April 7, 1957 – March 16, 2014
Lambo Sandjo Pierre Roger, the legendary singer and pro-democracy activist from Cameroon who had been living in Buffalo since he was granted political asylum in the U.S. in 2012, died March 16 in Roswell Park Cancer Institute. He was 56.
Better known as Lapiro de Mbanga, he was arrested in 2008 for a song he wrote that criticized longtime Cameroonian President Paul Biya’s push to change the constitutional limits on his term in office.
The song, “Constipated Constitution,” contained the lyric, “the pacho (old man) is daya (tired) and has outlived his usefulness.” Banned by the government, it became the anthem of street protesters.
Convicted despite his denial that he incited protesters to riot, he nearly died of typhoid fever in the West African nation’s notoriously harsh New Bell Prison. After an international campaign was held to demand his release, he was freed in 2011, one day before the official end of his sentence.
While in prison in 2009, he was awarded the Freedom to Create Prize.
“That song about the constitution was certainly not my first protest number,” he told a Dutch interviewer by phone from prison in 2010. “I was born as a fighter. But I’m not fighting for myself. Look at my imprisonment through the lens of a people who want their freedom.”
Born in Mbanga, just northwest of Douala, the commercial capital of Cameroon, he spent several years in self-imposed exile in neighboring Gabon and Nigeria, where he made records before returning to his home country in 1985. He scored a big hit the following year with a song titled “Pas Argent No Love.”
He sang and rapped in Pidgin – a mixture of English, French and local languages. He was considered Cameroon’s answer to Nigerian Afrobeat star Fela Kuti.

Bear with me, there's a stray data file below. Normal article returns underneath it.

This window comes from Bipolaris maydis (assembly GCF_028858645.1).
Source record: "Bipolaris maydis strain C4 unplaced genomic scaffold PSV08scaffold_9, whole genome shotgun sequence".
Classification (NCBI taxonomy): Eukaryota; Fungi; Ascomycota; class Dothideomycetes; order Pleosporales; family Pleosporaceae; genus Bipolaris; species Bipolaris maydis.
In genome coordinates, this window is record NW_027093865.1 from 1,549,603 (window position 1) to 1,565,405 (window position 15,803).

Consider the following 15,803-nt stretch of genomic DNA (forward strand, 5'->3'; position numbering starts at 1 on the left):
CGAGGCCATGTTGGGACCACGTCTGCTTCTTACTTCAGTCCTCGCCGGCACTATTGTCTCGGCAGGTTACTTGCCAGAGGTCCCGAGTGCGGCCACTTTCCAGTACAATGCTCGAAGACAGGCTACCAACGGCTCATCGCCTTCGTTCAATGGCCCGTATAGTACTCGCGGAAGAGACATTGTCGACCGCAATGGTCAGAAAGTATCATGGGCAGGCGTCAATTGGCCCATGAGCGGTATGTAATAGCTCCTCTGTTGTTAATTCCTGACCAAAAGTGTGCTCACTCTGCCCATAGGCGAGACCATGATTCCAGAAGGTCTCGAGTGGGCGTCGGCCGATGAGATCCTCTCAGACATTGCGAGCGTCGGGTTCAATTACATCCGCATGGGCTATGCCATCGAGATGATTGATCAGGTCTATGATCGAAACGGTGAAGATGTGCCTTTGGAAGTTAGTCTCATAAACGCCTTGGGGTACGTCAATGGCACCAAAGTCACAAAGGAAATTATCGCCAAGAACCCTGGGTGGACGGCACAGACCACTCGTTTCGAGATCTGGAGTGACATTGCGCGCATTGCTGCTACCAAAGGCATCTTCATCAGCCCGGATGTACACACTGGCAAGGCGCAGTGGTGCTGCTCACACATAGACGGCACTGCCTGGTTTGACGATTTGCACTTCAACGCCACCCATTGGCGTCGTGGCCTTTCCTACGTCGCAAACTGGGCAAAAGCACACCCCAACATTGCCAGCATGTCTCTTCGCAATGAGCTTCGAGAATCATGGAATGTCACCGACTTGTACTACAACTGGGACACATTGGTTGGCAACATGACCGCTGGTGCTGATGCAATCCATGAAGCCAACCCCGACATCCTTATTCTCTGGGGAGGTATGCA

Nicknamed “Ndinga Man” (the guitar man), he wrote a series of popular dance songs with satirical lyrics about conditions there. He became a folk hero and was constantly subjected to censorship by the government.
In the late 1980s, he owned a large nightclub on the outskirts of Douala, where he performed with his orchestra and hosted other notable West African musicians. The club was burned during the nation’s political uprisings in 1991.
After he was freed from prison, he performed in Europe and North America in the summer of 2011. Experiencing threats and harassment in Cameroon, he left in September 2012 with his wife and three children, and came to Buffalo at the invitation of a longtime acquaintance here.
He was a featured speaker at the 2013 Freedom Forum in Oslo, Norway. Plans to assemble a band and perform were interrupted by his illness.
He wrote a book about his imprisonment, which is has been published in French and is awaiting publication in English.
Survivors include his wife, Louisette Noukeu; his children; brothers and sisters.
A Mass of Christian Burial will be offered at 10 a.m. Saturday in St. Gregory the Great Catholic Church, 200 St. Gregory Court at Maple Road, Amherst. A memorial concert is planned later this year in Washington, D.C.